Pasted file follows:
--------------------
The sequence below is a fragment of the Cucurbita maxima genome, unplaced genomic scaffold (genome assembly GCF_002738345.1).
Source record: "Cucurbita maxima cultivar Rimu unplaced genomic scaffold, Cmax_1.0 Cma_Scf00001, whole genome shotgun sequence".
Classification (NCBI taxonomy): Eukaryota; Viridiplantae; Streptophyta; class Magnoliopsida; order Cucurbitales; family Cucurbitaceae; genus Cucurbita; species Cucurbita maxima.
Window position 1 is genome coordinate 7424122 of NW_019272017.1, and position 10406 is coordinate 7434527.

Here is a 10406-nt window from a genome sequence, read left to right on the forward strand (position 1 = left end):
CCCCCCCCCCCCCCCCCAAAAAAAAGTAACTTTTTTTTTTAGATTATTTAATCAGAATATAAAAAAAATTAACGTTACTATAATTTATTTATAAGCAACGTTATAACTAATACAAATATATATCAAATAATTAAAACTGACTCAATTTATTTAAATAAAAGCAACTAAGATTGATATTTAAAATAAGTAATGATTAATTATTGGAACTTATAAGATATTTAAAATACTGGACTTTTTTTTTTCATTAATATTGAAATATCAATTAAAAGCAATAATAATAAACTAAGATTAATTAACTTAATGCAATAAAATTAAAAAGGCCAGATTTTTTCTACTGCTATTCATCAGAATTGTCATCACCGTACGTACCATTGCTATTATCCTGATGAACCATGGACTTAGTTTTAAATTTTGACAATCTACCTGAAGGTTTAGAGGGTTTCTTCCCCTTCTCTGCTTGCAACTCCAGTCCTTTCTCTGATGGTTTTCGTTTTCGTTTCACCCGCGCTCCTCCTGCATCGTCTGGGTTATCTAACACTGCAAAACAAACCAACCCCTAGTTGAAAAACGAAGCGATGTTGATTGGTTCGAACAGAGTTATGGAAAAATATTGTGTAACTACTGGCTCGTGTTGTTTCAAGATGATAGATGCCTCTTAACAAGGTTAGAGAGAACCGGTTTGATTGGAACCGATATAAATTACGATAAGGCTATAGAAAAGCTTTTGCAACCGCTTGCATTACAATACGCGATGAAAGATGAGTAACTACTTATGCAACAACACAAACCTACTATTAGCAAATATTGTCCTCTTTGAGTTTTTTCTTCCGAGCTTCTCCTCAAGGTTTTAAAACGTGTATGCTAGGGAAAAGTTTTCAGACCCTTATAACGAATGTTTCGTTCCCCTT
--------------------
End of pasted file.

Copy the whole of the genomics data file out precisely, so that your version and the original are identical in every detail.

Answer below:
The sequence below is a fragment of the Cucurbita maxima genome, unplaced genomic scaffold (genome assembly GCF_002738345.1).
Source record: "Cucurbita maxima cultivar Rimu unplaced genomic scaffold, Cmax_1.0 Cma_Scf00001, whole genome shotgun sequence".
Classification (NCBI taxonomy): Eukaryota; Viridiplantae; Streptophyta; class Magnoliopsida; order Cucurbitales; family Cucurbitaceae; genus Cucurbita; species Cucurbita maxima.
Window position 1 is genome coordinate 7424122 of NW_019272017.1, and position 10406 is coordinate 7434527.

Here is a 10406-nt window from a genome sequence, read left to right on the forward strand (position 1 = left end):
CCCCCCCCCCCCCCCCCAAAAAAAAGTAACTTTTTTTTTTAGATTATTTAATCAGAATATAAAAAAAATTAACGTTACTATAATTTATTTATAAGCAACGTTATAACTAATACAAATATATATCAAATAATTAAAACTGACTCAATTTATTTAAATAAAAGCAACTAAGATTGATATTTAAAATAAGTAATGATTAATTATTGGAACTTATAAGATATTTAAAATACTGGACTTTTTTTTTTCATTAATATTGAAATATCAATTAAAAGCAATAATAATAAACTAAGATTAATTAACTTAATGCAATAAAATTAAAAAGGCCAGATTTTTTCTACTGCTATTCATCAGAATTGTCATCACCGTACGTACCATTGCTATTATCCTGATGAACCATGGACTTAGTTTTAAATTTTGACAATCTACCTGAAGGTTTAGAGGGTTTCTTCCCCTTCTCTGCTTGCAACTCCAGTCCTTTCTCTGATGGTTTTCGTTTTCGTTTCACCCGCGCTCCTCCTGCATCGTCTGGGTTATCTAACACTGCAAAACAAACCAACCCCTAGTTGAAAAACGAAGCGATGTTGATTGGTTCGAACAGAGTTATGGAAAAATATTGTGTAACTACTGGCTCGTGTTGTTTCAAGATGATAGATGCCTCTTAACAAGGTTAGAGAGAACCGGTTTGATTGGAACCGATATAAATTACGATAAGGCTATAGAAAAGCTTTTGCAACCGCTTGCATTACAATACGCGATGAAAGATGAGTAACTACTTATGCAACAACACAAACCTACTATTAGCAAATATTGTCCTCTTTGAGTTTTTTCTTCCGAGCTTCTCCTCAAGGTTTTAAAACGTGTATGCTAGGGAAAAGTTTTCAGACCCTTATAACGAATGTTTCGTTCCCCTT